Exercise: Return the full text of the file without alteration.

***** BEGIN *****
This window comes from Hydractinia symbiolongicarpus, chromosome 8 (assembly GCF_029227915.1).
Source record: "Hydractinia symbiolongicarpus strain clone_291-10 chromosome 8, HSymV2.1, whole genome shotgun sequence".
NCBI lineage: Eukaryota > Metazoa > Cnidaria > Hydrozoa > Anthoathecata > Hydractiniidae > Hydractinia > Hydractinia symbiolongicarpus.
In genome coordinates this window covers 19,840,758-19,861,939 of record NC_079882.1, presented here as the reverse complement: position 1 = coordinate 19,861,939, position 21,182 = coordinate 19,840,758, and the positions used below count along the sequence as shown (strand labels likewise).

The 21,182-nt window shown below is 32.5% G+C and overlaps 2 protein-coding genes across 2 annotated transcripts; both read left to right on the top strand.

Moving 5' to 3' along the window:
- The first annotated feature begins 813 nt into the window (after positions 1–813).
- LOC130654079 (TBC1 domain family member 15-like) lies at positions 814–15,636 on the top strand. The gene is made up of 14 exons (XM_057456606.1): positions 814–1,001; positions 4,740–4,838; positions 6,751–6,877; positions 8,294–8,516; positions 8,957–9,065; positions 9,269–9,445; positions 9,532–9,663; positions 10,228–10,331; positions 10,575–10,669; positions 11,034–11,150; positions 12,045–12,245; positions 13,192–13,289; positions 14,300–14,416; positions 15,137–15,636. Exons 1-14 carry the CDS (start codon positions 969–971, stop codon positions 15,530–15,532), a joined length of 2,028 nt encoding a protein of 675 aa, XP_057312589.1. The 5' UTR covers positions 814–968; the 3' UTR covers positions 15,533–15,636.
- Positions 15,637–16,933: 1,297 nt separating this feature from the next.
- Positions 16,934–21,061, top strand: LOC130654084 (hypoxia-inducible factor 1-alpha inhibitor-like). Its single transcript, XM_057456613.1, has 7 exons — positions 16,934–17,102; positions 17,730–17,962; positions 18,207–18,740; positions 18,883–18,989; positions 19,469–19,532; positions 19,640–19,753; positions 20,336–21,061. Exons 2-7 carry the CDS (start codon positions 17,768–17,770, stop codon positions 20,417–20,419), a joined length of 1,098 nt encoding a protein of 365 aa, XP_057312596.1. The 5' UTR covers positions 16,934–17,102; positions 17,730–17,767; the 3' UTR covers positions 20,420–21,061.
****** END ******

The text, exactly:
This window comes from Hydractinia symbiolongicarpus, chromosome 8 (assembly GCF_029227915.1).
Source record: "Hydractinia symbiolongicarpus strain clone_291-10 chromosome 8, HSymV2.1, whole genome shotgun sequence".
NCBI lineage: Eukaryota > Metazoa > Cnidaria > Hydrozoa > Anthoathecata > Hydractiniidae > Hydractinia > Hydractinia symbiolongicarpus.
In genome coordinates this window covers 19,840,758-19,861,939 of record NC_079882.1, presented here as the reverse complement: position 1 = coordinate 19,861,939, position 21,182 = coordinate 19,840,758, and the positions used below count along the sequence as shown (strand labels likewise).

The 21,182-nt window shown below is 32.5% G+C and overlaps 2 protein-coding genes across 2 annotated transcripts; both read left to right on the top strand.

Moving 5' to 3' along the window:
- The first annotated feature begins 813 nt into the window (after positions 1–813).
- LOC130654079 (TBC1 domain family member 15-like) lies at positions 814–15,636 on the top strand. The gene is made up of 14 exons (XM_057456606.1): positions 814–1,001; positions 4,740–4,838; positions 6,751–6,877; positions 8,294–8,516; positions 8,957–9,065; positions 9,269–9,445; positions 9,532–9,663; positions 10,228–10,331; positions 10,575–10,669; positions 11,034–11,150; positions 12,045–12,245; positions 13,192–13,289; positions 14,300–14,416; positions 15,137–15,636. Exons 1-14 carry the CDS (start codon positions 969–971, stop codon positions 15,530–15,532), a joined length of 2,028 nt encoding a protein of 675 aa, XP_057312589.1. The 5' UTR covers positions 814–968; the 3' UTR covers positions 15,533–15,636.
- Positions 15,637–16,933: 1,297 nt separating this feature from the next.
- Positions 16,934–21,061, top strand: LOC130654084 (hypoxia-inducible factor 1-alpha inhibitor-like). Its single transcript, XM_057456613.1, has 7 exons — positions 16,934–17,102; positions 17,730–17,962; positions 18,207–18,740; positions 18,883–18,989; positions 19,469–19,532; positions 19,640–19,753; positions 20,336–21,061. Exons 2-7 carry the CDS (start codon positions 17,768–17,770, stop codon positions 20,417–20,419), a joined length of 1,098 nt encoding a protein of 365 aa, XP_057312596.1. The 5' UTR covers positions 16,934–17,102; positions 17,730–17,767; the 3' UTR covers positions 20,420–21,061.